Weeks after confusion over YouTube’s decision to suspend and remove some accounts and videos that displayed guns, the video-hosting giant has clarified its policy to crack down on videos containing and promoting firearms.

A recent update to YouTube’s content policies added new restrictions on the display of guns and firearms, including an attempt to prevent content that promotes the sale of guns and gun accessories, as well as content that teaches viewers how to manufacture or install firearm add-ons.

YouTube YouTube is banning videos that promote the sale of guns and gun accessories. Photo: Fancycrave/Pexels

The first part of YouTube’s new policy targets gun sellers, both commercial and private. According to the policy, YouTube will no longer allow content that “intends to sell firearms or certain firearms accessories through direct sales ... or links to sites that sell these items.”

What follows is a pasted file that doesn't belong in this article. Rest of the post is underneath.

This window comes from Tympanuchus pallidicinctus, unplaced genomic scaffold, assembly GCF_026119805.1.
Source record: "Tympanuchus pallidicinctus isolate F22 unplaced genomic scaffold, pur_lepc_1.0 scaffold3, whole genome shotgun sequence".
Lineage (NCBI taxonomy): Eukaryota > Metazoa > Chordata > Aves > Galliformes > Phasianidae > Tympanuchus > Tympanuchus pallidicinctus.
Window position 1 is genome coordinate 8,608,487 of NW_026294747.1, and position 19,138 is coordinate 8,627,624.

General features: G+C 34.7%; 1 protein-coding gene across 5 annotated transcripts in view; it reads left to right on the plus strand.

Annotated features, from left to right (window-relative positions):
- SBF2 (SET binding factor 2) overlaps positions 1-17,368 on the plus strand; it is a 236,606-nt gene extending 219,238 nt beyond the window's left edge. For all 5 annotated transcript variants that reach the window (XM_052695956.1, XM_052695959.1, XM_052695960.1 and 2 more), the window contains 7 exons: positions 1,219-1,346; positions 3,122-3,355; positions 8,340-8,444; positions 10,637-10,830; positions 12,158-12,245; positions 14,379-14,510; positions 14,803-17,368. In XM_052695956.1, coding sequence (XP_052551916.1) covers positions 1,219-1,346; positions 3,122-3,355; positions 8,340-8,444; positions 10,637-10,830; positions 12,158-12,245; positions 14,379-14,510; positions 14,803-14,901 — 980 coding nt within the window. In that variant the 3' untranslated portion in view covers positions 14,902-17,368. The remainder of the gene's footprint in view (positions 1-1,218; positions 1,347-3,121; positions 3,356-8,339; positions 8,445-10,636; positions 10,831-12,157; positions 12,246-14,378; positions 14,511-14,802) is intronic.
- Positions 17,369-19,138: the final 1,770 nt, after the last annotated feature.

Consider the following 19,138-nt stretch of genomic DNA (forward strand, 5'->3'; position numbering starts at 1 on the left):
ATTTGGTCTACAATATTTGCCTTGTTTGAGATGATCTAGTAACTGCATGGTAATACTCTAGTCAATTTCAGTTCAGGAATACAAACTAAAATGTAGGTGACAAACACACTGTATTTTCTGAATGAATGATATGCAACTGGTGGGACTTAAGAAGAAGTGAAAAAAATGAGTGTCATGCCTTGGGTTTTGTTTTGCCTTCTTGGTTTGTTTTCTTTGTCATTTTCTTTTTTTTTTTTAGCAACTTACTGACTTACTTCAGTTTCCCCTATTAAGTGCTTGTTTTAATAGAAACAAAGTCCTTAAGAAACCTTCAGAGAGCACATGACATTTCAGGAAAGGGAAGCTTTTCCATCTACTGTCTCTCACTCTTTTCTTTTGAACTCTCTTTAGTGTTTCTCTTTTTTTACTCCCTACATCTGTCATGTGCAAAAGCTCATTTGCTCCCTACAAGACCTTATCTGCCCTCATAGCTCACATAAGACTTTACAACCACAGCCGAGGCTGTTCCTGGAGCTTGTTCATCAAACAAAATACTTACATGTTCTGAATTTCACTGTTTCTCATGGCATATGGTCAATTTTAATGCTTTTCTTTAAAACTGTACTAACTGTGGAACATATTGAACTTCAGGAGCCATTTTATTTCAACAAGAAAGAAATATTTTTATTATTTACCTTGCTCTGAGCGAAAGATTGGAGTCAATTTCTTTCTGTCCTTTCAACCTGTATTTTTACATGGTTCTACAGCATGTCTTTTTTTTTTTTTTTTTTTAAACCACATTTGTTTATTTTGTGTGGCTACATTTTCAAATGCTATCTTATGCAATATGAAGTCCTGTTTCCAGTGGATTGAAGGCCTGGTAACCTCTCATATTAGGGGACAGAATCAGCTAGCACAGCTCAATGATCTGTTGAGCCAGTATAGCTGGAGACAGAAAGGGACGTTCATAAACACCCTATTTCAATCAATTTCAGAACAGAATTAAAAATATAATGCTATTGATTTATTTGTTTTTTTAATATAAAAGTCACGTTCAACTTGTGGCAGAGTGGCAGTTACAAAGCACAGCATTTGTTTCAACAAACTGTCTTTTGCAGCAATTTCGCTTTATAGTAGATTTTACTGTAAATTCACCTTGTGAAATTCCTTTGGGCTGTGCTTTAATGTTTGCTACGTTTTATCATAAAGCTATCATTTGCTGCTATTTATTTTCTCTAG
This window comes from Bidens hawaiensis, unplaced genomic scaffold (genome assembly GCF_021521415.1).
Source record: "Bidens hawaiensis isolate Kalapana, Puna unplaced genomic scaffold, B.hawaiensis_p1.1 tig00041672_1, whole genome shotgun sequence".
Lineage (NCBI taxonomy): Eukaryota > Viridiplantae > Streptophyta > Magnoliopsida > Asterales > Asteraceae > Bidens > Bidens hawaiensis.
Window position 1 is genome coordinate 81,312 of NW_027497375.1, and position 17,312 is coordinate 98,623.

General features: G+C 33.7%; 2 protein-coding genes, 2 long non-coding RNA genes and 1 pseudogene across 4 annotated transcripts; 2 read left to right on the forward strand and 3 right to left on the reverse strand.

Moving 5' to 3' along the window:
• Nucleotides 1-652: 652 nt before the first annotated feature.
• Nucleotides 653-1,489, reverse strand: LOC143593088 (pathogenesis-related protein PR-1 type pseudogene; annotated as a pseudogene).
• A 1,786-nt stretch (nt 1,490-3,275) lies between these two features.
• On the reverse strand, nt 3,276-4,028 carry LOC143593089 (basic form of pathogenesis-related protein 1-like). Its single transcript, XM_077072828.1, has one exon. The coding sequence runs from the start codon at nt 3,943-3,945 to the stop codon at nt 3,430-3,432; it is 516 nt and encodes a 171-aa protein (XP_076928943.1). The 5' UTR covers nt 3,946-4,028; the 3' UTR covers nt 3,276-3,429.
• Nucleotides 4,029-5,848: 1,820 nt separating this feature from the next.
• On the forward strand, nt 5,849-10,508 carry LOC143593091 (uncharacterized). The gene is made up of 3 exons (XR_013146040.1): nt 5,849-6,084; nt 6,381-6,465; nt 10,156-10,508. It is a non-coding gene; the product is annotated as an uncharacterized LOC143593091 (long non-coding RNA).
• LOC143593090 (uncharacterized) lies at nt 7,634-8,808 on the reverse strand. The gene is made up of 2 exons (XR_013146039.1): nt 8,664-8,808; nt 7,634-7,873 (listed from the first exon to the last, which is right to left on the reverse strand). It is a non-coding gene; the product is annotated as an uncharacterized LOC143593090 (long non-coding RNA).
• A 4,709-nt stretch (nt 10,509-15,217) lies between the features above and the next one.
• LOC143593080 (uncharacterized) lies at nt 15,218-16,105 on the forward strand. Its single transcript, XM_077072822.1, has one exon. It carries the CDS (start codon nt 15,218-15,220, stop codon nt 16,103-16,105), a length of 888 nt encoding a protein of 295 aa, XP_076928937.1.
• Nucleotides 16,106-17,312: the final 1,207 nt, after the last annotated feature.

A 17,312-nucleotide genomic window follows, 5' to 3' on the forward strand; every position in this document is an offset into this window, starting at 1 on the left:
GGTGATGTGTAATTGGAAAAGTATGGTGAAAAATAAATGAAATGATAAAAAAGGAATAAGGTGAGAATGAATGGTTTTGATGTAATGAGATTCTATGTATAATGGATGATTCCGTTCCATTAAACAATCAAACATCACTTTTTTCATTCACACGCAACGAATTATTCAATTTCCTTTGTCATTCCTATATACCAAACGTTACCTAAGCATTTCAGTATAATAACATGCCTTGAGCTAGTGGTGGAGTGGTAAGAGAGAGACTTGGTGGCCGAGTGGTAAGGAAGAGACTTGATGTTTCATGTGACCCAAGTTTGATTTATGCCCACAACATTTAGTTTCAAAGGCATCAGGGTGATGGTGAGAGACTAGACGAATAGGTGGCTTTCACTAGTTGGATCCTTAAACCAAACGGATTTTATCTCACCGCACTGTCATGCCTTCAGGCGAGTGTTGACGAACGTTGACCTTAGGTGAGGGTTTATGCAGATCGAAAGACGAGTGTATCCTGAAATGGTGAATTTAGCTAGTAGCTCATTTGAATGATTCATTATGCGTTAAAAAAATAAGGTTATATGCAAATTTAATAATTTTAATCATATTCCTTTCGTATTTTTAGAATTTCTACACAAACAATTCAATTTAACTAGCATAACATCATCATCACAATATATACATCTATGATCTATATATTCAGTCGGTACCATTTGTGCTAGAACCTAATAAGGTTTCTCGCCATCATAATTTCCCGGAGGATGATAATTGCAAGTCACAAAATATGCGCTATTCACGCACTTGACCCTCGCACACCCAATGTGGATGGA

Under the rules, YouTube will no longer allow content that shows firearm accessories designed to simulate automatic fire or convert a firearm to automatic fire. The banned accessory list includes "bump stocks, gatling triggers, drop-in auto sears and conversion kits." YouTube is also banning the promotion of high-capacity magazines that can carry more than 30 rounds.

In addition to banning the sale of guns and accessories, YouTube will also remove any video content that provides instructions on how to manufacture a firearm, ammunition, high capacity magazine, homemade silencers and suppressors. It also bans tutorials for manufacturing the previously mentioned accessories used for automatic fire.

Finally, YouTube will take action to remove any tutorials that show viewers how to install any of the banned accessories.

The company also notes that its list of prohibited content is not necessarily limited to the listed accessories, suggesting the company may further crack down on other gun-related content that it deems to be unacceptable.

YouTube hosts a considerable amount of gun content, including entire communities of gun vloggers who produce videos and tutorials. In a recent attempt to purge conspiracy videos from its site, YouTube also started giving strikes to channels that contained gun videos, seemingly without warning.